Do PRP Injections for ‘Tennis Elbow’ Work?
DO PRP INJECTIONS FOR ‘TENNIS ELBOW’ WORK?
PRP injections are becoming a popular source of treatment for tennis elbow (lateral epicondylitis) sufferers. Like most tendon conditions rehabilitation and the journey to pain free function and a healthy tendon can unfortunately often be a lengthy and frustrating one. Given the extended periods required to address the majority of tendon pathologies, including tennis elbow conditions, there is little wonder that many patients put their faith and hopes in any form of treatment that may offer them a perceived ‘quick win’, and leap forward in improvement in function. PRP injections are perceived often by the tennis elbow sufferer to be one such form of ‘quick win’. In an earlier post I outlined what PRP injection therapy is-click HERE.
MY PHYSIO OBSERVATIONS FOR TENNIS ELBOW PAIN
As a physiotherapist I have anecdotally heard of mixed reports from clients who have gone down the PRP injection route for troublesome tennis elbow pain. The clients who seem to be disappointed have historically been those who turn to therapies such as PRP injections with haste upon diagnosis of their condition. These same clients are often resistant to completing the required physiotherapy rehabilitation. Instead the lure of a ‘quick fix’ is perceived as being more appealing. Given the dysfunction and limitations of life’s daily activities that these clients are experiencing, I understand the ‘give me a quick fix’ mentality.
In contrast the clients who seem to do the best are those who have diligently continued on with appropriate and known rehabilitation approaches such as isometric conditioning and a progressive tendon strengthening program. This clinical observation is in keeping with a report from Craig Purdam (Head Australian Institute of Sport Physiotherapist and tendon researcher) who recently stated that it tends to be the patient suffering from tendon pain due to dysfunctional (late and end stage) tendon pathologies who report the best outcomes from PRP injections.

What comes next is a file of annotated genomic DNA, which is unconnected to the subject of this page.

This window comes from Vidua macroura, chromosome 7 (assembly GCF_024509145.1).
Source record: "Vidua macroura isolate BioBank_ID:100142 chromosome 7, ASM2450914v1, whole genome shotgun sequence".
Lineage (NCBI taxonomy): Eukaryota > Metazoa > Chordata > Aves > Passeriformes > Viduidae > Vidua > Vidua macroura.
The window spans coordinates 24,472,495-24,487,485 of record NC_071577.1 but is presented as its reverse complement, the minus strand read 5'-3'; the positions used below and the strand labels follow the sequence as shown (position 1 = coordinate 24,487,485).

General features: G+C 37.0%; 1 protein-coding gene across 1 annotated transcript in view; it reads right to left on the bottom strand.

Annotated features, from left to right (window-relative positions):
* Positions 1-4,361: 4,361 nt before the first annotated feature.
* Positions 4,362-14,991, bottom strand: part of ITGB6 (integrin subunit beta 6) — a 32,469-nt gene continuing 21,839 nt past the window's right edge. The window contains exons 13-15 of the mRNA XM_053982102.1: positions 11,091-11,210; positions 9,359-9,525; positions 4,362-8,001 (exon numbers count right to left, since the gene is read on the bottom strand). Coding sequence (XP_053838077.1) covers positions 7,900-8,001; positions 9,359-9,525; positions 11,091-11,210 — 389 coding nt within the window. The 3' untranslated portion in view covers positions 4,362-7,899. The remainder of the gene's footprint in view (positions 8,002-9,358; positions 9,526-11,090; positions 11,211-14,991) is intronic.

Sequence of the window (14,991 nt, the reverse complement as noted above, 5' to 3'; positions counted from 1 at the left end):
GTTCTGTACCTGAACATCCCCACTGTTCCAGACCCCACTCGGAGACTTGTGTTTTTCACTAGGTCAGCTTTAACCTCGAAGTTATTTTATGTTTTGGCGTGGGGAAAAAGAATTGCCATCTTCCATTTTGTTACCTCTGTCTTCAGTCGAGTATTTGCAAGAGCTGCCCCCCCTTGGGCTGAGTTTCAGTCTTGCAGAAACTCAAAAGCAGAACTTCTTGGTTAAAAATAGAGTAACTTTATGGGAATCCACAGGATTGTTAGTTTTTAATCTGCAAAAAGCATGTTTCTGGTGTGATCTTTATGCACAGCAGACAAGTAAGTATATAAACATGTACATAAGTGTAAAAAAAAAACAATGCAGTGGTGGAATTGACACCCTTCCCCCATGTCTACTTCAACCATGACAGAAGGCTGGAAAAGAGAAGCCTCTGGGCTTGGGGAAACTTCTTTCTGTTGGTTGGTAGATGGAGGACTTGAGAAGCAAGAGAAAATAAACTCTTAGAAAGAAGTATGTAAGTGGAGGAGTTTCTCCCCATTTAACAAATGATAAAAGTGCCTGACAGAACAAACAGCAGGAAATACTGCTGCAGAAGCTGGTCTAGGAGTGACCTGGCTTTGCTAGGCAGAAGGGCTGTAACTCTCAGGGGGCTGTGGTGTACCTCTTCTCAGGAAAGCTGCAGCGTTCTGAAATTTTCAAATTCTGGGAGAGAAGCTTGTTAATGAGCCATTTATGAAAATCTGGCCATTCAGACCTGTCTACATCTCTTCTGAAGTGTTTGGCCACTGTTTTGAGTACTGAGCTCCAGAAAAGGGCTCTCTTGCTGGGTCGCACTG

With these at times positive reports I am left to wonder how much of the PRP injection is placebogenic, and how much is actually therapeutic?
Recently an ‘A Grade’ (very good) scientific review into the effect of PRP injections on tennis elbow pain was published. Let’s look at the study and its findings.
THE PRP FOR TENNIS ELBOW STUDY
In October 2013 the world’s leading scientific databases were searched looking for randomised control trials that conducted research into the effect of PRP injections on chronic tennis elbow sufferers, reporting outcomes in pain and/or function. 6 studies were included of which 4 studies were considered ‘high quality’.
THE RESULTS OF THE STUDY
Three high-quality studies (75%) and two low-quality studies showed no significant benefit at the final follow-up measurement or predefined primary outcome score when compared with a control group. One high-quality study (25%) showed a beneficial effect of a PRP injection when compared with a corticosteroid injection (corticosteroid injections are considered harmful in tendinopathy and not ‘best practice’). Based on this best evidence amalgamation, there is strong evidence that PRP injections are not efficacious for chronic tennis elbow pain (lateral epicondylar tendinopathy).
HOW WILL THIS CHANGE MY CLINICAL MANAGEMENT OF TENNIS ELBOW PAIN?
In applying this scientific review’s finding to my clinical practice I will continue to encourage chronic tennis elbow sufferers to pursue proven rehabilitation methods such as a prescriptive tendon loading program. I will inform my clients who are interested in pursuing PRP injection therapy that there is a paucity of evidence in favour of receiving an injection for tennis elbow pain. I will also advise them that there are mixed reports of effectiveness for other tendon conditions such as the patellar tendon.
- Strong evidence against platelet-rich plasma injections for chronic lateral epicondylar tendinopathy: a systematic review. Br J Sports Med 2014;48:952-956doi:10.1136/bjsports-2013-093281
PAIN-FREE. PERFORM. PROLONG
Brad Beer (APAM)
Physiotherapist, Author, Founder POGO Physio